A lil bit of fun - My first WebPage ever

Hi guys,

thought to share some fun. I am planning a new series of screencasts and it has a lot to do with the very first beginnings. So I went through my archive to find out when I started with “web rumbling”. It was in April, 2008 I started my first project - which will mean that I missed my 5 years of jubilee (grrr).

Unfortunately my initial project doesn’t exist anymore, but still got the FW file. So I took a screener cause I don’t want to keep this back:

I simply like to thank you for all these great moments of fun and tears and hope on good deal more of them, literally.

Cheers

Thomas


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That took me to the Wayback Machine! (literally). I found my very first site, but the archive of it is quite broken, so you can’t really see anything (lots of missing images and background images). But I found my second site, made in 2002 or so, and then this print ad I made for Softpress, which is easily one of my favorites over the years:

https://web.archive.org/web/20031010223408/http://pluto.walterdavis.net/ad/200.html

This was from right around the time that Adobe had bought Macromedia. I made a cartoon of two dinosaurs getting married, with the tag line “Gee, I wonder what the kids’ll look like…”. I can’t remember which one came first, though.

Walter

On Dec 12, 2013, at 10:53 AM, Thomas Kimmich wrote:

Hi guys,

thought to share some fun. I am planning a new series of screencasts and it has a lot to do with the very first beginnings. So I went through my archive to find out when I started with “web rumbling”. It was in April, 2008 I started my first project - which will mean that I missed my 5 years of jubilee (grrr).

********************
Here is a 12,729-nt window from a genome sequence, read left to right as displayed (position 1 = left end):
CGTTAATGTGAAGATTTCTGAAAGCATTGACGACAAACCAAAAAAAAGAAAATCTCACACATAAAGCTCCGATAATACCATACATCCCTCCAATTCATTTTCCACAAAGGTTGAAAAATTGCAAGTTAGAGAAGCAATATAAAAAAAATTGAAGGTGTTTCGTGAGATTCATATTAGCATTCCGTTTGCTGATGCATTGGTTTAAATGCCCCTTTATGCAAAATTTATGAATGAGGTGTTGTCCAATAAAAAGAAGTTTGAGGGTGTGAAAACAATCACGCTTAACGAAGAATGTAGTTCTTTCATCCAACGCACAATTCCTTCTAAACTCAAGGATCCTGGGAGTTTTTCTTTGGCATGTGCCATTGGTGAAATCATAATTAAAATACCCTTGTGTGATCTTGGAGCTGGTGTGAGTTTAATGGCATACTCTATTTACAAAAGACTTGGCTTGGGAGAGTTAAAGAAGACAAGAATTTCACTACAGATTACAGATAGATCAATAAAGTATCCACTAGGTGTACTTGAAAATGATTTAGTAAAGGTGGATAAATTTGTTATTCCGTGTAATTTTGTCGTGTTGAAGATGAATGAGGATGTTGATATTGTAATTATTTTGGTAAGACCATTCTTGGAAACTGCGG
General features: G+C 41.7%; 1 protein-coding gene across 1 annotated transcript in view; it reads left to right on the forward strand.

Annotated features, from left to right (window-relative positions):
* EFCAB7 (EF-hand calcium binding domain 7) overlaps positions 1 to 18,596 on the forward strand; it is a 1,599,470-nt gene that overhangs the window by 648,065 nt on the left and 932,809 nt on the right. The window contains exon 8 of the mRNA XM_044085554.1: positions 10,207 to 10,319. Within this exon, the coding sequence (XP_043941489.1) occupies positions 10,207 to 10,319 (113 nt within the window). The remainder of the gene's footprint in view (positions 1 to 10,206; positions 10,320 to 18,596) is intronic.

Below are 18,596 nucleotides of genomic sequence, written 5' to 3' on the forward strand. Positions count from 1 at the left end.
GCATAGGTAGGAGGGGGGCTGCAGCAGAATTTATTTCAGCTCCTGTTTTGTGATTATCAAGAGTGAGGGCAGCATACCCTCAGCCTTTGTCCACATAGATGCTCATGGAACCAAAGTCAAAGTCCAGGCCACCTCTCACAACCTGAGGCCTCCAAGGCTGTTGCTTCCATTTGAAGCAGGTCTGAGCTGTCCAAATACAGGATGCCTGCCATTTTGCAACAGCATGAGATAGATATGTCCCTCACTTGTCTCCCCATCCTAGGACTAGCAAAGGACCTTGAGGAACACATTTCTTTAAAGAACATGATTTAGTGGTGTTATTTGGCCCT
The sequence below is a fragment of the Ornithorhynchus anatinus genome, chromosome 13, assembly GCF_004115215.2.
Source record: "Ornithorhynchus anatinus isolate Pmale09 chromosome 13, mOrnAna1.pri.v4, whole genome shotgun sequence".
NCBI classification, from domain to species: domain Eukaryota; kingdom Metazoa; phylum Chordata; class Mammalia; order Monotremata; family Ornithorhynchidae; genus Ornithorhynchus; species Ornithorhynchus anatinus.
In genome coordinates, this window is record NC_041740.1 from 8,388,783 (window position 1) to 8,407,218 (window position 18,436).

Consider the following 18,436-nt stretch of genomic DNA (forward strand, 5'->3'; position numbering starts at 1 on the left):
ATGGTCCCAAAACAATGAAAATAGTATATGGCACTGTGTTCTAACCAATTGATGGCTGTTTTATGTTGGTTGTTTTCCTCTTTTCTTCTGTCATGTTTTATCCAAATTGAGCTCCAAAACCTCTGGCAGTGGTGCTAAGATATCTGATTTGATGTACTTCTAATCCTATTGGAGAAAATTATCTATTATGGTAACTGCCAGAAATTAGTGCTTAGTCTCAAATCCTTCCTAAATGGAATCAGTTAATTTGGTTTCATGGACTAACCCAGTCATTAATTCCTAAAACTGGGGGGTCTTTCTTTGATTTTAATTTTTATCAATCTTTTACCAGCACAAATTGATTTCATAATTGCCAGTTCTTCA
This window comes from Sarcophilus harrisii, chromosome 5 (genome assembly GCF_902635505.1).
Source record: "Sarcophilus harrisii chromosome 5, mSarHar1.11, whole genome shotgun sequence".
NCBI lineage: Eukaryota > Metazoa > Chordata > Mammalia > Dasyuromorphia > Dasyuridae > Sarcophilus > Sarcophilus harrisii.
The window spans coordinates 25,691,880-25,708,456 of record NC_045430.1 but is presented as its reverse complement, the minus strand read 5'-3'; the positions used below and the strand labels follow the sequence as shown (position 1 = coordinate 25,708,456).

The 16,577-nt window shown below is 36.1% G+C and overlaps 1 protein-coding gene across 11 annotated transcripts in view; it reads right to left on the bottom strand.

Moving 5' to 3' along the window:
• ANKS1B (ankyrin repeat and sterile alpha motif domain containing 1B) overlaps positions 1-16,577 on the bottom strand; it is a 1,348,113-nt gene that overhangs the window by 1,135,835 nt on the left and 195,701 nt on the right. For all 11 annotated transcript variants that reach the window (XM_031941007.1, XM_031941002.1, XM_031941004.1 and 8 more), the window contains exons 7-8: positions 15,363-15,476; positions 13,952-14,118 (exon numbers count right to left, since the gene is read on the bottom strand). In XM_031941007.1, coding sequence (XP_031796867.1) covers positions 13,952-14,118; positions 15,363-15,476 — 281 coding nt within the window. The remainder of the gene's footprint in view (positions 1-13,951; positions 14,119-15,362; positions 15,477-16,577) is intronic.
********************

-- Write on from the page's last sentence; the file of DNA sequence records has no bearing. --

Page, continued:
Unfortunately my initial project doesn’t exist anymore, but still got the FW file. So I took a screener cause I don’t want to keep this back:

my-first-webpage-20131212-163726.jpg

I simply like to thank you for all these great moments of fun and tears and hope on good deal more of them, literally.

Cheers

Thomas


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Retro design. I love it. :slight_smile: By the way, that a pretty good FIRST website Thomas.

K


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Hi Kelly - thanks. I even did it without FreewayTalk (but with the help of Joe once :-). I signed in here in Jan. 2009.

Walter - I even remember that campaign cause I am under the impression that we talked about it elsewhere. The funny thing:

I planned the above mentioned project by using (Macromedia) Dreamweaver, but stumbled even upon the very first step:

Setting the proper upload dialog credentials.

This was less an app problem - I was simply dumb. Tried a couple of others (GoLive e.g.) - with all the same result.

After running this (today) simple process within Freeway (hooorrray) I knew how my child would look like - never regretted.

I have to correct the initial date btw. It was even April 2007 (2008 was the first review regarding content - not design). Wondered if it was Version 3.5 at that time?

But I know that you are one of the real Dinos starting with 1.0 in the back-days of 1998 (?) - that’s still impressive.

Cheers

Thomas


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I think I started with Claris HomePage, or something of that ilk, in early 1995 or 6. I remember trying GoLive when that was the name of the company. In November 1997 I picked up Freeway 1 (still beta) and used it to make a new Web site for the agency where I worked. There had been two abortive attempts by the agency leaders prior to that, with all-hands meetings, outside consultants, much pizza eaten, and little accomplished in total. There was talk of making the site “sticky” and what-not. Too many hands in the job, and nobody was ultimately responsible.